On 7/2/10, James Howison <james(a)howison.name> wrote:
I'm working on a study for which I'd like to know more about editors'
watchlisting practices. Of course what I'd really like is to know who had
what page on their watchlist when, but I understand the obvious privacy
issues there. I assume those issues explain why that information is not
(AFAIK) available in dumps etc.
I have read some great qualitative pieces which discuss watchlisting [e.g.
1], which are very helpful (please don't hesitate to suggest others), but
haven't seen quantitative data, which our study calls for.
Failing exact data, what do we know about the distribution of practices of
Currently my plan is to assume that anyone who has edited an article in the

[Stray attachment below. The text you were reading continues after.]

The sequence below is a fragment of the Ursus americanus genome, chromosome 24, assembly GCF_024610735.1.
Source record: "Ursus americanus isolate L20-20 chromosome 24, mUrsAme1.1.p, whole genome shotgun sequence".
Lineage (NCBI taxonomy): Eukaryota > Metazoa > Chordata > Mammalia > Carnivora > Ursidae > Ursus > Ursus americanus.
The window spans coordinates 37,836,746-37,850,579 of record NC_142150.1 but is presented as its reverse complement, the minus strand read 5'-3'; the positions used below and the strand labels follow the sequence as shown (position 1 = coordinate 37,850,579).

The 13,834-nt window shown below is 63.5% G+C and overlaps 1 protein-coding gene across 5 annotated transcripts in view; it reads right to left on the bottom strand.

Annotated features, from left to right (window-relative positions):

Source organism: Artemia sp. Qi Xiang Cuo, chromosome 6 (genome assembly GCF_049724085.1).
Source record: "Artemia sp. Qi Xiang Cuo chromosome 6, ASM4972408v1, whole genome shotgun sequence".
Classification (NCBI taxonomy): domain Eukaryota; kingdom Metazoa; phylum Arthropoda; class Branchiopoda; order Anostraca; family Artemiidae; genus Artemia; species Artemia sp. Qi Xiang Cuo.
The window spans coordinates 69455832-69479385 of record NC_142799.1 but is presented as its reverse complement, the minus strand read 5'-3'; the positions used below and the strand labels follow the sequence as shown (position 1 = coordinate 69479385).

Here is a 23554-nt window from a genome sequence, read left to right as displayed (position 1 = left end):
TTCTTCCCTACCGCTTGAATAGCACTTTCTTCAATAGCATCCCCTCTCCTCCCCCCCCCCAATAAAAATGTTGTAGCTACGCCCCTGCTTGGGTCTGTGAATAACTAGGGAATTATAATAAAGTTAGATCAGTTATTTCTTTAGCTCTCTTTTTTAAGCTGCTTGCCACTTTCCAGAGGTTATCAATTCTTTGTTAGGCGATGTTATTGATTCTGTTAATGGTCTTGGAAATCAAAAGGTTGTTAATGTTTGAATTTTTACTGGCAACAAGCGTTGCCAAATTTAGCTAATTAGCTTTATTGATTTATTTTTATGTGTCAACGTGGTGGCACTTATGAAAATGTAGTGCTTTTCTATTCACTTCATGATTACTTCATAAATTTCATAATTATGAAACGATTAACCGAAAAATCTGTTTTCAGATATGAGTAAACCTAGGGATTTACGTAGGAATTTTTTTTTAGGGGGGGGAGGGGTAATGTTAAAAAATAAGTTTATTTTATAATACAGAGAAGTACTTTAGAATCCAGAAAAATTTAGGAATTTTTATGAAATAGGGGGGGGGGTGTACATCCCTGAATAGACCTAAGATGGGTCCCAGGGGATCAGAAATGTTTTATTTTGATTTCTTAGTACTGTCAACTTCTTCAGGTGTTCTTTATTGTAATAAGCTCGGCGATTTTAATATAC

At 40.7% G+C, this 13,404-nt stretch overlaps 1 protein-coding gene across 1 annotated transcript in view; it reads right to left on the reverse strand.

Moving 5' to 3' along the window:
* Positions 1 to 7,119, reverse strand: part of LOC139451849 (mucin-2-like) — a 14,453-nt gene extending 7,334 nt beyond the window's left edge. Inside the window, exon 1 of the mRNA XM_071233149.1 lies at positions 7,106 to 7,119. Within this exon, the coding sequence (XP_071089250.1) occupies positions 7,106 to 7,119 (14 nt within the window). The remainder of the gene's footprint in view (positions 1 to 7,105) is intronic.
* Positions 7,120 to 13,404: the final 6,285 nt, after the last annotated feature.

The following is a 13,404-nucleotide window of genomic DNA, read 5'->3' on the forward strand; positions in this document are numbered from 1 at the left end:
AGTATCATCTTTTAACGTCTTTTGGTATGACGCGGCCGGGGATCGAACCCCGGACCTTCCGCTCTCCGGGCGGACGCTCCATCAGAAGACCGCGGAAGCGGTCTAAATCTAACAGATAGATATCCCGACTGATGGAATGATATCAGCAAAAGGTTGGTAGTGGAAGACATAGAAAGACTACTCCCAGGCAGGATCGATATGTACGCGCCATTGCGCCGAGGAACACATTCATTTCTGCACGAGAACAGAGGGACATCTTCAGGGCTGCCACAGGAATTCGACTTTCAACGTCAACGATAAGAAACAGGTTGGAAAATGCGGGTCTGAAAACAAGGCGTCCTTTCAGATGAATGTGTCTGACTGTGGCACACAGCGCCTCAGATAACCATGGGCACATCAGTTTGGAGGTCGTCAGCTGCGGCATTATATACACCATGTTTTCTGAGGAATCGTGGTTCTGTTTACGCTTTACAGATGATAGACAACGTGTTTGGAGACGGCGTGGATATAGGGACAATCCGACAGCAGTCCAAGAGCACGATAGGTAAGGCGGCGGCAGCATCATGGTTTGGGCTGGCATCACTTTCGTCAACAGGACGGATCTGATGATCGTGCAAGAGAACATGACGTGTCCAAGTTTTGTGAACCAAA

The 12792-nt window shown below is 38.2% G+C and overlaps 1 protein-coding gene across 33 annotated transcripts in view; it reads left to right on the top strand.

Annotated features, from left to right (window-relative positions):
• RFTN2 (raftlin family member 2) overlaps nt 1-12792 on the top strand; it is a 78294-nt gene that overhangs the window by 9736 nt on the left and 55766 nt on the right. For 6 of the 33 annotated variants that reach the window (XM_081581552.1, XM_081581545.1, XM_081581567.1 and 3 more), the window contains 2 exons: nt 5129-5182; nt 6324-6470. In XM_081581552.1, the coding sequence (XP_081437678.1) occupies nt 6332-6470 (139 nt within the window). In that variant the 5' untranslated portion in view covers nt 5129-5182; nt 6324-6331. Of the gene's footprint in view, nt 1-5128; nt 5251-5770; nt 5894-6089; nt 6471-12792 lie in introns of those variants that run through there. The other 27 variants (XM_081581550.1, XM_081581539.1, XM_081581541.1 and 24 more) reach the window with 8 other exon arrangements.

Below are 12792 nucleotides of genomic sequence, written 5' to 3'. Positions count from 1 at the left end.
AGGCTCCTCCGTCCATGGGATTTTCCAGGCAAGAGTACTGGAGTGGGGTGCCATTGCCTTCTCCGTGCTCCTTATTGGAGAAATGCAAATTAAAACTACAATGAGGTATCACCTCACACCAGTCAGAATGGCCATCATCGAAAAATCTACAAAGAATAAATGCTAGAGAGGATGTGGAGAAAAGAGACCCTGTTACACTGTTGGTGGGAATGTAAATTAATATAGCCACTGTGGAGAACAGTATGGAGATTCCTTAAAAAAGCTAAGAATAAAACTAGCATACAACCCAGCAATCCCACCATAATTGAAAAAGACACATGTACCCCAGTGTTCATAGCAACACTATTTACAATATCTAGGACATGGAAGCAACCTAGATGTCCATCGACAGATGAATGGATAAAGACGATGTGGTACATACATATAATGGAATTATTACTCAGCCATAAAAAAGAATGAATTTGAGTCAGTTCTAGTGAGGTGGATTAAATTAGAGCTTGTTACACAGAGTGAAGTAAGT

past 6 months has it on their watchlist. Obviously a very corse assumption.
A better assumption is that a page is on user A's watchlist if they
edit the page within 10 mins of another user editing the page.
Also worth considering is the public watchlists which are created
using the "related changes" feature. e.g. I have a separate watchlist
for pages I create, as this is publicly information anyway:
wrt to the watchlist, it is only possible to know which pages are on a
watchlist as of _now_, so the data would need to be snapshotted
periodically in order to analyse how an individual manages their
watchlist, etc. I would love to know when I added a page to my
watchlist, but the schema doesn't record this information.
There are quite a few watchlist related bugs, which may also give you
some useful information about how users want to use their watchlist,
and hints into how they are currently using it. ;-)